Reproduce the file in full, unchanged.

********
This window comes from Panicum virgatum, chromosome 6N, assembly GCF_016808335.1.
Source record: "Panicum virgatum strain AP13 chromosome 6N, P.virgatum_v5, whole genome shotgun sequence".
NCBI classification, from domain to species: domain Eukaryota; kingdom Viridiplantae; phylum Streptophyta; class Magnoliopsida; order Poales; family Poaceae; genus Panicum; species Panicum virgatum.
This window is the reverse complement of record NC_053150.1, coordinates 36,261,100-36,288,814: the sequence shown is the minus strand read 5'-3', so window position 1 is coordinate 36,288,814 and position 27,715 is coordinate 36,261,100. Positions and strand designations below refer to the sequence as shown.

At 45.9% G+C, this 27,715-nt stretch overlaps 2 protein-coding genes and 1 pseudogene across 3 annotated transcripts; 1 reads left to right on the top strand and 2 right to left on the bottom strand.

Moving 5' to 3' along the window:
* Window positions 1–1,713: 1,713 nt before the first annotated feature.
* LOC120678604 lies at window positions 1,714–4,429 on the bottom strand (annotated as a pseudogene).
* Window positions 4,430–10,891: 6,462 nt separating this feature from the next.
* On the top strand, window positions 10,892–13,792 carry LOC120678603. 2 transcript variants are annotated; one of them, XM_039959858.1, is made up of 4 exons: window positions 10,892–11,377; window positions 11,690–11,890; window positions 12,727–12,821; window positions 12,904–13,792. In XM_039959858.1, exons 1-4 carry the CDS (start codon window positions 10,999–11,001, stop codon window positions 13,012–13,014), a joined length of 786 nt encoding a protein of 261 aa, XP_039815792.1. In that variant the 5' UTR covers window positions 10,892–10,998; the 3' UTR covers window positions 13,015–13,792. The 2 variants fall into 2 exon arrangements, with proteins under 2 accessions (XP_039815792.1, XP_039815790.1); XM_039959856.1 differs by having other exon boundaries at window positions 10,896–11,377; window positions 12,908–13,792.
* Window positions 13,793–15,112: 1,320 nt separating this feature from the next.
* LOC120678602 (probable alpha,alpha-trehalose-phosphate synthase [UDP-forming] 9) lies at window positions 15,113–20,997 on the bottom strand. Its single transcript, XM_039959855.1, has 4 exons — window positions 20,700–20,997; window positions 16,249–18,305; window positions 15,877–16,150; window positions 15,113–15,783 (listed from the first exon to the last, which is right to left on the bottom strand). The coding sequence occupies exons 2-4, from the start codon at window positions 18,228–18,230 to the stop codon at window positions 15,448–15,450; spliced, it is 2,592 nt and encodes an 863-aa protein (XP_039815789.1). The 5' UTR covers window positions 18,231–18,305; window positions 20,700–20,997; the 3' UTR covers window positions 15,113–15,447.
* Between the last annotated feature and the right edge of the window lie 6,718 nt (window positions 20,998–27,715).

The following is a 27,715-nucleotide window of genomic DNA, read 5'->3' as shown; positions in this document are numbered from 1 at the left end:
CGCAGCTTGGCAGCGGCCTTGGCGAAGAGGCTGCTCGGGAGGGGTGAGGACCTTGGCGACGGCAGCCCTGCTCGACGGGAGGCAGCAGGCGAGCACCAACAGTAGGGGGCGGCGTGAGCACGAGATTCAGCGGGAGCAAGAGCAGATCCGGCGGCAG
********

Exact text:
This window comes from Panicum virgatum, chromosome 6N, assembly GCF_016808335.1.
Source record: "Panicum virgatum strain AP13 chromosome 6N, P.virgatum_v5, whole genome shotgun sequence".
NCBI classification, from domain to species: domain Eukaryota; kingdom Viridiplantae; phylum Streptophyta; class Magnoliopsida; order Poales; family Poaceae; genus Panicum; species Panicum virgatum.
This window is the reverse complement of record NC_053150.1, coordinates 36,261,100-36,288,814: the sequence shown is the minus strand read 5'-3', so window position 1 is coordinate 36,288,814 and position 27,715 is coordinate 36,261,100. Positions and strand designations below refer to the sequence as shown.

At 45.9% G+C, this 27,715-nt stretch overlaps 2 protein-coding genes and 1 pseudogene across 3 annotated transcripts; 1 reads left to right on the top strand and 2 right to left on the bottom strand.

Moving 5' to 3' along the window:
* Window positions 1–1,713: 1,713 nt before the first annotated feature.
* LOC120678604 lies at window positions 1,714–4,429 on the bottom strand (annotated as a pseudogene).
* Window positions 4,430–10,891: 6,462 nt separating this feature from the next.
* On the top strand, window positions 10,892–13,792 carry LOC120678603. 2 transcript variants are annotated; one of them, XM_039959858.1, is made up of 4 exons: window positions 10,892–11,377; window positions 11,690–11,890; window positions 12,727–12,821; window positions 12,904–13,792. In XM_039959858.1, exons 1-4 carry the CDS (start codon window positions 10,999–11,001, stop codon window positions 13,012–13,014), a joined length of 786 nt encoding a protein of 261 aa, XP_039815792.1. In that variant the 5' UTR covers window positions 10,892–10,998; the 3' UTR covers window positions 13,015–13,792. The 2 variants fall into 2 exon arrangements, with proteins under 2 accessions (XP_039815792.1, XP_039815790.1); XM_039959856.1 differs by having other exon boundaries at window positions 10,896–11,377; window positions 12,908–13,792.
* Window positions 13,793–15,112: 1,320 nt separating this feature from the next.
* LOC120678602 (probable alpha,alpha-trehalose-phosphate synthase [UDP-forming] 9) lies at window positions 15,113–20,997 on the bottom strand. Its single transcript, XM_039959855.1, has 4 exons — window positions 20,700–20,997; window positions 16,249–18,305; window positions 15,877–16,150; window positions 15,113–15,783 (listed from the first exon to the last, which is right to left on the bottom strand). The coding sequence occupies exons 2-4, from the start codon at window positions 18,228–18,230 to the stop codon at window positions 15,448–15,450; spliced, it is 2,592 nt and encodes an 863-aa protein (XP_039815789.1). The 5' UTR covers window positions 18,231–18,305; window positions 20,700–20,997; the 3' UTR covers window positions 15,113–15,447.
* Between the last annotated feature and the right edge of the window lie 6,718 nt (window positions 20,998–27,715).

The following is a 27,715-nucleotide window of genomic DNA, read 5'->3' as shown; positions in this document are numbered from 1 at the left end:
CGCAGCTTGGCAGCGGCCTTGGCGAAGAGGCTGCTCGGGAGGGGTGAGGACCTTGGCGACGGCAGCCCTGCTCGACGGGAGGCAGCAGGCGAGCACCAACAGTAGGGGGCGGCGTGAGCACGAGATTCAGCGGGAGCAAGAGCAGATCCGGCGGCAG